Write a paragraph (or so) that demonstrates how at least one concept from the course relates to your own experience as a consumer during the Coronavirus pandemic. (Alternatively, you can interview someone you know to complete this submission.)
- Begin by selecting at least one concept.
- Provide a definition or explanation of that concept (you can quote or paraphrase as long as you use a citation).
- Explain how your chosen concept(s) relate to your experience(s) over the past year as a consumer. It’s really important to be detailed and specific and show how this concept can be applied to your own circumstances (or those of the person you have interviewed)
An acute crisis leads people to diverse ways with certain behavioral elements irreversible. The pandemic of COVID-19 is not a routine situation, and several measures like total and then partial lockout have been implemented to manage the spreading of the illness. Since all economic parts of the world are connected and lockdown, the financial volatility of nations has led to a shift in market dynamics. The engine for competition, growth and business integration in all markets is consumers (Agag, 2016). Consumers also suffer a change in behavior with economic uncertainty, but how much change is sustained in the disaster.
The pandemic of COVID-19 has transformed the globe in principle. The epidemic prompted consumer behaviors and buying patterns to be changed. Economic and health difficulties, such as lack of resources and fear, increasing worries about safety/security, and non-commercial payment, prompted customers to evaluate future procurement decisions and merchants to real-time reconfigure their operations. The present epidemic might be seen as an unfavorable environment that can make some people vulnerable and resilient to their buying decisions. Brennan et al. (2017) indicated that the scenario in which people are at risk is more vulnerable than in people’s case. Therefore, this implies that a person might be susceptible at any moment, including during a pandemic outbreak. If people confront stressful conditions, inferior coping methods and a low feeling of self-efficacy can result in greater susceptibility. The more efficient the coping, the less susceptible the person is (Agar, 2016). A similar idea may be extended to resilience; the more resilient people are anticipated to be self-efficient.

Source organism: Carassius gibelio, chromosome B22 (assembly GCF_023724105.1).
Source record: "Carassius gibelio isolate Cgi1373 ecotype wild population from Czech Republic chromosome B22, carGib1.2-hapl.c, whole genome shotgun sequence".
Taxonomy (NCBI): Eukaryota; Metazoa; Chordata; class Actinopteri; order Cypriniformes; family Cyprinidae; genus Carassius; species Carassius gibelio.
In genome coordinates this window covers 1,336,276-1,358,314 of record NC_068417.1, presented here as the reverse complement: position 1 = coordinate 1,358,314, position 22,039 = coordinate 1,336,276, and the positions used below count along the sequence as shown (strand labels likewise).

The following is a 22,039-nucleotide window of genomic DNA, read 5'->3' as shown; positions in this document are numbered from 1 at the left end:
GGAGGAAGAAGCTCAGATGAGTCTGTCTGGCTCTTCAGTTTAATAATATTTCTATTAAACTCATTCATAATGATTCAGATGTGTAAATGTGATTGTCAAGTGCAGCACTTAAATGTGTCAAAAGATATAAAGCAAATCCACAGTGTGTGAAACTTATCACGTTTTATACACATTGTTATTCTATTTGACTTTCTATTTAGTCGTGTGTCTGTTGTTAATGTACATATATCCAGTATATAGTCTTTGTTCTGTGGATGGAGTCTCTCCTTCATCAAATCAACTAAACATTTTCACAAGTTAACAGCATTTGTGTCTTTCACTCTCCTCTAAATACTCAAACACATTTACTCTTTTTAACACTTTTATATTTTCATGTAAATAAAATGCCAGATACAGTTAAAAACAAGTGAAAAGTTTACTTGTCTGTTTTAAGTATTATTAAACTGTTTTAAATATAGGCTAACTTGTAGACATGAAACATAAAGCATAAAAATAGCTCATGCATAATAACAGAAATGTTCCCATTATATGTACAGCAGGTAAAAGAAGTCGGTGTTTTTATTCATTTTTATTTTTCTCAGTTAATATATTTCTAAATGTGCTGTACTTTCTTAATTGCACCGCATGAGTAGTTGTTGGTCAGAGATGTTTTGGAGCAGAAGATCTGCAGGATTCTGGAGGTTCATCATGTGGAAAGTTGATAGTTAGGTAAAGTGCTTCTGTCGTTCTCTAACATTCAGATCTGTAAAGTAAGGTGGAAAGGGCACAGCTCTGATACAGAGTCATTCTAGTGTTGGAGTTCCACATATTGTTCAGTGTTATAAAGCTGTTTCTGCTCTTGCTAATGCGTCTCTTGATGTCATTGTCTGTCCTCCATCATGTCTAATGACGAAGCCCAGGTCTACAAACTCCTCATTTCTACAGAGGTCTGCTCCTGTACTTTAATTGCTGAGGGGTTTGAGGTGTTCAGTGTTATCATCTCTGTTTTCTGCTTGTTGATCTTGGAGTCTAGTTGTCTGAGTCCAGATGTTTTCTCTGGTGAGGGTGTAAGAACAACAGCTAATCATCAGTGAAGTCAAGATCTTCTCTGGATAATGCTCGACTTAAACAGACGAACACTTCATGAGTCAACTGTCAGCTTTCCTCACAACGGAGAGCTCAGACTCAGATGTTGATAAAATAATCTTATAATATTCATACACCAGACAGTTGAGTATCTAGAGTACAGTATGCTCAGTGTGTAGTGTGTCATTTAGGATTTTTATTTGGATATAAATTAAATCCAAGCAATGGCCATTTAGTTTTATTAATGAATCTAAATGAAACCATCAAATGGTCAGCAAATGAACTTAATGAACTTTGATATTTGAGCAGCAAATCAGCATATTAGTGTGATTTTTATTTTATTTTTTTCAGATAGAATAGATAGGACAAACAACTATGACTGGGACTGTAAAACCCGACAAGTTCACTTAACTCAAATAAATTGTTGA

Apart from vulnerability, challenging events may reveal a lot about our resilience. They relates to the confrontation and the perception of how people encounter disruptive processes and deal with them in a socio-economic context. While many scientists say there is no resilience for vulnerable populations, others contend differently. In understanding changes, susceptibility and adaptability are related but different concepts. Furthermore, humans appear to be both susceptible and resilient at the same time. Lorenz and Dittmer (2016) say that catastrophe people
are seldom powerless but are pretty proactive and autonomous in seeking methods to cope with the disaster, which demands the function of their auto-effectiveness to be examined throughout resilience. In addition, researchers observe that only lately have social scientists begun to define resilience and undertake an empirical study into this critical area and imply a wide gap exists between scientific and practical consequences of how both vulnerabilities and resilience may be used. The gap is thus also tackled by our study.
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